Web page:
Microsoft is beta testing a Web-based MSN Messenger client that will let its hundreds of millions of users talk online with friends in real time by using only a Web browser. Microsoft created the client because certain companies block Instant Messaging (IM) traffic or lock down software installations on corporate PCs and because many users want to chat when they're away from their highly configured PCs. The MSN Web Messenger client will work from any shared computer, Microsoft says, whether it's at school, work, a friend's house, or anywhere else users can't install the MSN Messenger software.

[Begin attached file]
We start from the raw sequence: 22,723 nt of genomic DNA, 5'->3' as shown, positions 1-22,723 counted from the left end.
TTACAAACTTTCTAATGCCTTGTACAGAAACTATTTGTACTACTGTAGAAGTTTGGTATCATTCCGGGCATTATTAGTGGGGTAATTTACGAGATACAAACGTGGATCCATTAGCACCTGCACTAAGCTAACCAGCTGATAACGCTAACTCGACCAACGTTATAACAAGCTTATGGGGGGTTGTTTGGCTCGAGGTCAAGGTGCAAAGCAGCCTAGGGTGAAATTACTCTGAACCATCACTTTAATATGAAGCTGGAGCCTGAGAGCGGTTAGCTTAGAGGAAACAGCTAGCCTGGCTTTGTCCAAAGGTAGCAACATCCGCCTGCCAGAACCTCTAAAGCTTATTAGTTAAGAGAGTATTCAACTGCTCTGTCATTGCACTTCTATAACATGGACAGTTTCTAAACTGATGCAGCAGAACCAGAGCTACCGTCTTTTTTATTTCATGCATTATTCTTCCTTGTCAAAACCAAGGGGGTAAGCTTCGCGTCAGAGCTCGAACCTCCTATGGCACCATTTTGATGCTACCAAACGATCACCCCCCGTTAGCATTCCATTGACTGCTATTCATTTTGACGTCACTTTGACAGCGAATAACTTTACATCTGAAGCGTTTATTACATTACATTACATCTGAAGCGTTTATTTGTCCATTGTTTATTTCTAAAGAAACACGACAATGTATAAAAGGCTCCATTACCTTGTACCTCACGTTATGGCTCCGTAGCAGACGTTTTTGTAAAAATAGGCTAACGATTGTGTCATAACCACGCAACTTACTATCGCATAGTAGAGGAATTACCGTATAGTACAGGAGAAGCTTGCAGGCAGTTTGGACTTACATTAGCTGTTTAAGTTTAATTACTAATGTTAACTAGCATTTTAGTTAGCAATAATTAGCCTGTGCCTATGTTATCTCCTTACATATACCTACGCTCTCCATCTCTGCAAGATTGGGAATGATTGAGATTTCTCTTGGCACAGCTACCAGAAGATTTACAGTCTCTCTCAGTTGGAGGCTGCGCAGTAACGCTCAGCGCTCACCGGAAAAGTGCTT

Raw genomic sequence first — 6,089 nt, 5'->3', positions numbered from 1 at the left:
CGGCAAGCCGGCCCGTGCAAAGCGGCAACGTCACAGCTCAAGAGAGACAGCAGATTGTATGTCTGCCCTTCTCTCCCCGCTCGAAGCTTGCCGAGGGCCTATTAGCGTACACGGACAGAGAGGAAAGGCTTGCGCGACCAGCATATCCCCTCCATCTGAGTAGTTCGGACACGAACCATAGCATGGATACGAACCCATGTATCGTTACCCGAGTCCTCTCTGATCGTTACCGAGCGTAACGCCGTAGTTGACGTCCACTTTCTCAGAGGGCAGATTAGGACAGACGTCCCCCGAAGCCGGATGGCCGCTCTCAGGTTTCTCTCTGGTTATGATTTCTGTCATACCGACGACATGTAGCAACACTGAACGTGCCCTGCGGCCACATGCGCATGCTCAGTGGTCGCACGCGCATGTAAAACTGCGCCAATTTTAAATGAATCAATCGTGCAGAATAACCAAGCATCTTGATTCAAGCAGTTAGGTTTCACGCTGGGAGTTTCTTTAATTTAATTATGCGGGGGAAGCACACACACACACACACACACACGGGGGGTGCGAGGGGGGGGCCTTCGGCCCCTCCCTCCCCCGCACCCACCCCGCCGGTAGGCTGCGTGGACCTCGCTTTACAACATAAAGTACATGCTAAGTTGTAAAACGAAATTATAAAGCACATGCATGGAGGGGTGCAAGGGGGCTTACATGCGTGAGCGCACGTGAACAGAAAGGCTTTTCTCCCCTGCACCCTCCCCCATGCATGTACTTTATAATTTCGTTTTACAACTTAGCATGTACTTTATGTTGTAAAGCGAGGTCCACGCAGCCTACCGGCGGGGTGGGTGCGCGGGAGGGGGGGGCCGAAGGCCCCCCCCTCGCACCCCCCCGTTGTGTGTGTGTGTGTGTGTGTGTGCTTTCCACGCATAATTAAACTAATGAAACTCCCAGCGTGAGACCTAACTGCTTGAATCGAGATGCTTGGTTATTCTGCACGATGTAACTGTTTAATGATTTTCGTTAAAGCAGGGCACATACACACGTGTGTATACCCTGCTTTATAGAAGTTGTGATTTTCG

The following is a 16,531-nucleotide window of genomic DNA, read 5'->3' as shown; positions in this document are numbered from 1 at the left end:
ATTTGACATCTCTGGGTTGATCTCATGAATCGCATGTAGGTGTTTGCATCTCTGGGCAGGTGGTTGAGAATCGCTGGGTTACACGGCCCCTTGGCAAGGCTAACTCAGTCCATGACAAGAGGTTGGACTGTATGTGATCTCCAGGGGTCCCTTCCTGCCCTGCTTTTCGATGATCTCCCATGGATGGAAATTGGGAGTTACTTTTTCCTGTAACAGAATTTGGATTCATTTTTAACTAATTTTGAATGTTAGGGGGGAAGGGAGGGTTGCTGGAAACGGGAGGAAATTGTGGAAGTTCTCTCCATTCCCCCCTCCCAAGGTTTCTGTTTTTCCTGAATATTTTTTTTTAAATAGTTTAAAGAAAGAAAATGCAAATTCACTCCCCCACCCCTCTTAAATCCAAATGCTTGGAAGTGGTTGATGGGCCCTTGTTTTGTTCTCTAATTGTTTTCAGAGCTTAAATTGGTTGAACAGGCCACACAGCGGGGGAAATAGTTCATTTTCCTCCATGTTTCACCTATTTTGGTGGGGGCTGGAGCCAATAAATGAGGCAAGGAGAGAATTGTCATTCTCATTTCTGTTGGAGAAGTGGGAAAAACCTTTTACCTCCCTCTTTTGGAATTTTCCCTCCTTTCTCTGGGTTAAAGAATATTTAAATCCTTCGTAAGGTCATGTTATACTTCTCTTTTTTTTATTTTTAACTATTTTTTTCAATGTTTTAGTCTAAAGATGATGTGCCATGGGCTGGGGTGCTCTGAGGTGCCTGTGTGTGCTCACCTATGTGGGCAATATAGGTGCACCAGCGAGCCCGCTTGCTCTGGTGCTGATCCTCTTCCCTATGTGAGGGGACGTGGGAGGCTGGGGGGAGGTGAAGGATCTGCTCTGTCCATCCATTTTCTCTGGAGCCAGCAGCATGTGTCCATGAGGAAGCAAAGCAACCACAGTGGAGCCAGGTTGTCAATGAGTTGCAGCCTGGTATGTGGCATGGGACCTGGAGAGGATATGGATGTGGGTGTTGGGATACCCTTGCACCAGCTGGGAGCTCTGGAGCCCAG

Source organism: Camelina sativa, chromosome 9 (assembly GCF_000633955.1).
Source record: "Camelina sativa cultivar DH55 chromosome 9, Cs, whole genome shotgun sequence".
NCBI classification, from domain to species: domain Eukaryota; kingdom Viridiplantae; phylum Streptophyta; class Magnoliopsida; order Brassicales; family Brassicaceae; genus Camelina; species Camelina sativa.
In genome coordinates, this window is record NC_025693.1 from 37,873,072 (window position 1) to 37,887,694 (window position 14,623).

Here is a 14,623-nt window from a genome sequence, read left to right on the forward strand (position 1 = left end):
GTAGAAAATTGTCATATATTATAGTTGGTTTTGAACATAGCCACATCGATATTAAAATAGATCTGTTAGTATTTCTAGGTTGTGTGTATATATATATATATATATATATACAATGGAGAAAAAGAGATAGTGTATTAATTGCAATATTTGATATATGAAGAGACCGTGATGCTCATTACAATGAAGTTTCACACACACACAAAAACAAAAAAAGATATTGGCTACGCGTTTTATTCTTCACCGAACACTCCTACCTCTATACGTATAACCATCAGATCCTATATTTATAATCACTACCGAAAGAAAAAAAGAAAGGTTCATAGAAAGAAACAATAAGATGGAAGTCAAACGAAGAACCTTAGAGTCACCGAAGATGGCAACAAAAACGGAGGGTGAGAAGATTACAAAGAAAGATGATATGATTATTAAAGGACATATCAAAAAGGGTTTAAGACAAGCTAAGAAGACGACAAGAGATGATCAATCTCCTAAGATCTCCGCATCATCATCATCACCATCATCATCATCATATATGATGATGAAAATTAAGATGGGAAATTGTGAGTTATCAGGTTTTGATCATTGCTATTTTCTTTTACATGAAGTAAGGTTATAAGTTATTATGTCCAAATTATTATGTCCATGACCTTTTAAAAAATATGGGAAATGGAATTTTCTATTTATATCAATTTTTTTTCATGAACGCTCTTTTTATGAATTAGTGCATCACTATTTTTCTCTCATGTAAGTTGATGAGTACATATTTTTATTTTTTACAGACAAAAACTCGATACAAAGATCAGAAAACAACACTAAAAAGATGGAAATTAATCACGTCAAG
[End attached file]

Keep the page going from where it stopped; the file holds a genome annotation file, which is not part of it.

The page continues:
"MSN Messenger is a fully featured instant messaging program that you install on your own computer or one you have permission to install on," a note on the company's Web site says. "MSN Web Messenger enables you two quickly and easily use basic instant messaging features on a Web browser on any computer without installing any software." The full version of MSN Web Messenger will ship later this year; Microsoft is currently soliciting feedback on the beta version and will make changes to the final version based on that feedback.
  
MSN Web Messenger requires Microsoft Internet Explorer (IE) 5.0 or later, Netscape 7.0 or later, or Mozilla 1.6 or later running on any modern Windows release. You must have a Microsoft .NET Passport account and enable pop-ups for the MSN Web Messenger Web site. For more information and to try the free beta, visit the MSN Web Messenger Beta Web site.